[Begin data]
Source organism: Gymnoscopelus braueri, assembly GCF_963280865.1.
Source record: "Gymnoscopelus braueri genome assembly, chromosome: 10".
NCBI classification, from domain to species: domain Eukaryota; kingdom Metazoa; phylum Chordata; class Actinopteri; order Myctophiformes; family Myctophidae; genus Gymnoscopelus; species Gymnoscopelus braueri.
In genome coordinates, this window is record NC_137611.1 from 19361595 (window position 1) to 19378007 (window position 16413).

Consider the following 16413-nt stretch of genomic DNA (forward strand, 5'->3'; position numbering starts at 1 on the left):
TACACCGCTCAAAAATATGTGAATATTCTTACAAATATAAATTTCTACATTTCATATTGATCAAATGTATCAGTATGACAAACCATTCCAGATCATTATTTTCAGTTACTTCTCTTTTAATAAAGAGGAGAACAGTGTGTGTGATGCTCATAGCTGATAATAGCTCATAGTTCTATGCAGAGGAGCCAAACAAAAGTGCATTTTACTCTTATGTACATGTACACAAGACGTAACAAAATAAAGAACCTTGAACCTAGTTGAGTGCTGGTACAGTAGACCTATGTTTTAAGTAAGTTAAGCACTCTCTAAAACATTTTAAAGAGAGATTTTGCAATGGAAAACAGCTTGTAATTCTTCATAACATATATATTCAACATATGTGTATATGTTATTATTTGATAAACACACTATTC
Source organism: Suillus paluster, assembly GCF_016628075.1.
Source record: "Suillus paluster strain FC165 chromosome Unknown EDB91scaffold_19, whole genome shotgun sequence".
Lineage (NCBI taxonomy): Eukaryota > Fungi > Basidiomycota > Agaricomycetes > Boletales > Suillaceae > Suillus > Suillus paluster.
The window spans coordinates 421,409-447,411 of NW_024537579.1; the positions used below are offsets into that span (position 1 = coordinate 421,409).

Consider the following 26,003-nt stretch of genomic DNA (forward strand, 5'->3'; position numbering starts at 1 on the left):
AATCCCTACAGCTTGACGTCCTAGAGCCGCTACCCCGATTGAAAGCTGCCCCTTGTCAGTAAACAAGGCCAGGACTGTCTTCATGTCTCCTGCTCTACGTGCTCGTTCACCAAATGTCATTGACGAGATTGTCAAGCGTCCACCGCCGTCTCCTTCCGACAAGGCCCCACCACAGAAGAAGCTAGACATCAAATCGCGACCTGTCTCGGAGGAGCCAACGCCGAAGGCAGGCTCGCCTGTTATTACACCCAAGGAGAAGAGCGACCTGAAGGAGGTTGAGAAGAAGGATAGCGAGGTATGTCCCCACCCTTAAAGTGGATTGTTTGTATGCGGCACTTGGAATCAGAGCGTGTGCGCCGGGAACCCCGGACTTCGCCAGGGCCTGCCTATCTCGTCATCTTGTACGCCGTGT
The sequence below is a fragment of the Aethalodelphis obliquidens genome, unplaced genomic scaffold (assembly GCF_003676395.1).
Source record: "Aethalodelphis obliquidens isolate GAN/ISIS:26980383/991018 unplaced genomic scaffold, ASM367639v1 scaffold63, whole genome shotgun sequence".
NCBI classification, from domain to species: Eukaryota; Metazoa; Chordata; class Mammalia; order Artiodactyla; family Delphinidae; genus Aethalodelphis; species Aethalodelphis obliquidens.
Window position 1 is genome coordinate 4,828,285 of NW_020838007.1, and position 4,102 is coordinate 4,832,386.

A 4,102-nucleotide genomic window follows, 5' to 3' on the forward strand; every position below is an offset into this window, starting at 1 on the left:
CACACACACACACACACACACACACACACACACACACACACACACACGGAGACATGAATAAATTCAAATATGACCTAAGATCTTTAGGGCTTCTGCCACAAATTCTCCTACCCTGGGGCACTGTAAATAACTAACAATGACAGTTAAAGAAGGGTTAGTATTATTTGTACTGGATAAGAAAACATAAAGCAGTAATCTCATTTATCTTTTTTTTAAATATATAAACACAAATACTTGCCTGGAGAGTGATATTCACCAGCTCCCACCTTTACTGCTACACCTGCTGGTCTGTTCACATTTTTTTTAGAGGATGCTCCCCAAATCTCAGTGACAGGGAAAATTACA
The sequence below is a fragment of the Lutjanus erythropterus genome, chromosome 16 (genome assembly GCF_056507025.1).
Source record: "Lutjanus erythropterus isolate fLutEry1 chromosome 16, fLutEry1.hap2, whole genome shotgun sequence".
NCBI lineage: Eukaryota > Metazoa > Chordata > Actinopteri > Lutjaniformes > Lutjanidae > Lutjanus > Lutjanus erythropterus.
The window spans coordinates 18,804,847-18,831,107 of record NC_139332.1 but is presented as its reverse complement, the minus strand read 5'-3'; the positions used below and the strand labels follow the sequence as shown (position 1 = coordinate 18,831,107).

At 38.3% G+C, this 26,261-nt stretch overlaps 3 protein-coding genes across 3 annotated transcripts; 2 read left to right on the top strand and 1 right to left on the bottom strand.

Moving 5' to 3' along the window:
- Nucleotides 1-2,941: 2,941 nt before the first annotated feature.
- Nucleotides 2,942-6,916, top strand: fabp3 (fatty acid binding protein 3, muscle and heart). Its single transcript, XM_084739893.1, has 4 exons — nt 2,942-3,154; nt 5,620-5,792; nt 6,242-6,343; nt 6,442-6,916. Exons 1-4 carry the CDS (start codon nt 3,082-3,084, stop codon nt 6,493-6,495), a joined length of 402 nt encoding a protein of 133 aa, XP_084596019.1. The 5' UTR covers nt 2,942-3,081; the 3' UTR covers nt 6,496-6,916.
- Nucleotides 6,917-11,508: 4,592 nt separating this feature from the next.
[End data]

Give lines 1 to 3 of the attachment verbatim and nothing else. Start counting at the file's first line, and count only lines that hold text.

Source organism: Gymnoscopelus braueri, assembly GCF_963280865.1.
Source record: "Gymnoscopelus braueri genome assembly, chromosome: 10".
NCBI classification, from domain to species: domain Eukaryota; kingdom Metazoa; phylum Chordata; class Actinopteri; order Myctophiformes; family Myctophidae; genus Gymnoscopelus; species Gymnoscopelus braueri.